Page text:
Pinxton Porcelain was founded on land at the head of the Cromford canal rented from the Reverend D'Ewes Coke's third son who went into business with the businessman and porcelain painter William Billingsley. Billingsley who had been trained at the Derby works is now renowned for the quality of his porcelain painting particularly his flower painting but he was also interested in perfecting a porcelain recipe which it is thought he obtained from Zachariah Boreman. Billingsley eventually left Pinxton and briefly set up a decorating shop in Mansfield where he decorated imported porcelain and pottery including some Pinxton porcelain. John Coke continued the business from 1799 to 1806, even taking in Henry Banks as a partner from 1801 to 1802.After John Coke married in 1806, John Cutts carried on until finely closing the factory in 1813.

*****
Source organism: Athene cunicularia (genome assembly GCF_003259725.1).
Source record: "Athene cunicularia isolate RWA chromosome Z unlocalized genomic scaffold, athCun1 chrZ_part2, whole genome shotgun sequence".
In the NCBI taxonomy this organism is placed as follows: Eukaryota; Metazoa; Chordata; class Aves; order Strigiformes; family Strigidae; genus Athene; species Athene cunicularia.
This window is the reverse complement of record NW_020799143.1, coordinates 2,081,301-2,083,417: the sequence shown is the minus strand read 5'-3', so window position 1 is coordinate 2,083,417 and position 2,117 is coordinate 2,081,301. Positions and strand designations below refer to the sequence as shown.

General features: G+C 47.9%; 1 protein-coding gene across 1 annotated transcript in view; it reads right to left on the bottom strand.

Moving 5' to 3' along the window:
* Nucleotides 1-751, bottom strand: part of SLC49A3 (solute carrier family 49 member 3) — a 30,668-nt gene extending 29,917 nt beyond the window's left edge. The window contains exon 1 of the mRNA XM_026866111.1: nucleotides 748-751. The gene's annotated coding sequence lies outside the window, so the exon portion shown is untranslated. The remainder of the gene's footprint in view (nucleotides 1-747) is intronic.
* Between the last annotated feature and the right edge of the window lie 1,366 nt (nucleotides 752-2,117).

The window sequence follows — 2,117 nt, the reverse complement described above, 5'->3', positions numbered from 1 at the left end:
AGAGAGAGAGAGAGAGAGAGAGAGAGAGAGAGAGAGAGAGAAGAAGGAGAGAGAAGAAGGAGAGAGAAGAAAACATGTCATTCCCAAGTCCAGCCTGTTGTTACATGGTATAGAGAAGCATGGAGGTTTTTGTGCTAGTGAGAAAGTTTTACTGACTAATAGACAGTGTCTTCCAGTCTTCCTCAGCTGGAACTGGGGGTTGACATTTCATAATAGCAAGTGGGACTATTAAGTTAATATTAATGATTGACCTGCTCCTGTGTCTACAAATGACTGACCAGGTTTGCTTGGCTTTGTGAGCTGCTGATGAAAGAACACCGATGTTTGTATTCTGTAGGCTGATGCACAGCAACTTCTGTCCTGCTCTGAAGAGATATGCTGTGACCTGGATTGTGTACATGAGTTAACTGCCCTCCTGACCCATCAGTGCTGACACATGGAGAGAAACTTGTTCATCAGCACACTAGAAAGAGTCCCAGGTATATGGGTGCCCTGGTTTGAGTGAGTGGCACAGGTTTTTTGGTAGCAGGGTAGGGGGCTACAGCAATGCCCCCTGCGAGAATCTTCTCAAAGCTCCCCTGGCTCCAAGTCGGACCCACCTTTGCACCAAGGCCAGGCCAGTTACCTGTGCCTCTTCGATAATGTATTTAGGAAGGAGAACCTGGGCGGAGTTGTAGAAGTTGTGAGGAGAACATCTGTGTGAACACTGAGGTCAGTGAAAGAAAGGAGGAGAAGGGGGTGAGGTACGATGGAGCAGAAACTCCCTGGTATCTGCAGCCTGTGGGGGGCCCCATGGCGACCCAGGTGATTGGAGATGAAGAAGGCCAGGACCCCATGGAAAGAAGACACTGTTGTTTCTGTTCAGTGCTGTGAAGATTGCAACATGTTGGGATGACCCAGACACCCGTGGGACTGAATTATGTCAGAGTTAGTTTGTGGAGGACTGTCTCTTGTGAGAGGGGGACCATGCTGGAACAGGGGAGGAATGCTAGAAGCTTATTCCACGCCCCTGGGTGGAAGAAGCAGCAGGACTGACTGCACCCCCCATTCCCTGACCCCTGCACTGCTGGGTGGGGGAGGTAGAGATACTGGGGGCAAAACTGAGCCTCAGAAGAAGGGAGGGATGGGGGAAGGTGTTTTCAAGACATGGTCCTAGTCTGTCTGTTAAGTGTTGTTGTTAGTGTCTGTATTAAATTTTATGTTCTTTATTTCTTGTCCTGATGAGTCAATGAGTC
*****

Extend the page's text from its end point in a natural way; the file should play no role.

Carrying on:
Coke married Susanna Wilmot in April 1806 and although the porcelain business continued under John Cutts who had been decorating manager until 1813, Coke's interest moved to his coal mining business in Pinxton and he moved his family home to Debdale Hall.
There is continued interest in Pinxton Porcelain and a group was formed in 1996 of people interested in this factory and its wares. The society has published a number of publications and organised exhibitions. The cabaret teapot illustrated was made at the Pinxton Porcelain factory and shows Brookhill Hall which was a home of John Coke. This cabaret teapot is part of the collection of Pinxton porcelain at Derby Museum, England. The standard reference books on the products of the Pinxton china factory is 'Pinxton Porcelain 1795-1813 and the Porcelain of Mansfield and Brampton-in-Torksey' by C Barry Sheppard and 'The patterns and shapes of the Pinxton china factory 1796 to 1813' by N.D. Gent
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The standard reference book on the products of the Pinxton Porcelain factory is The patterns and shapes of the Pinxton China factory 1796 to 1813 by N.D.Gent published in 1996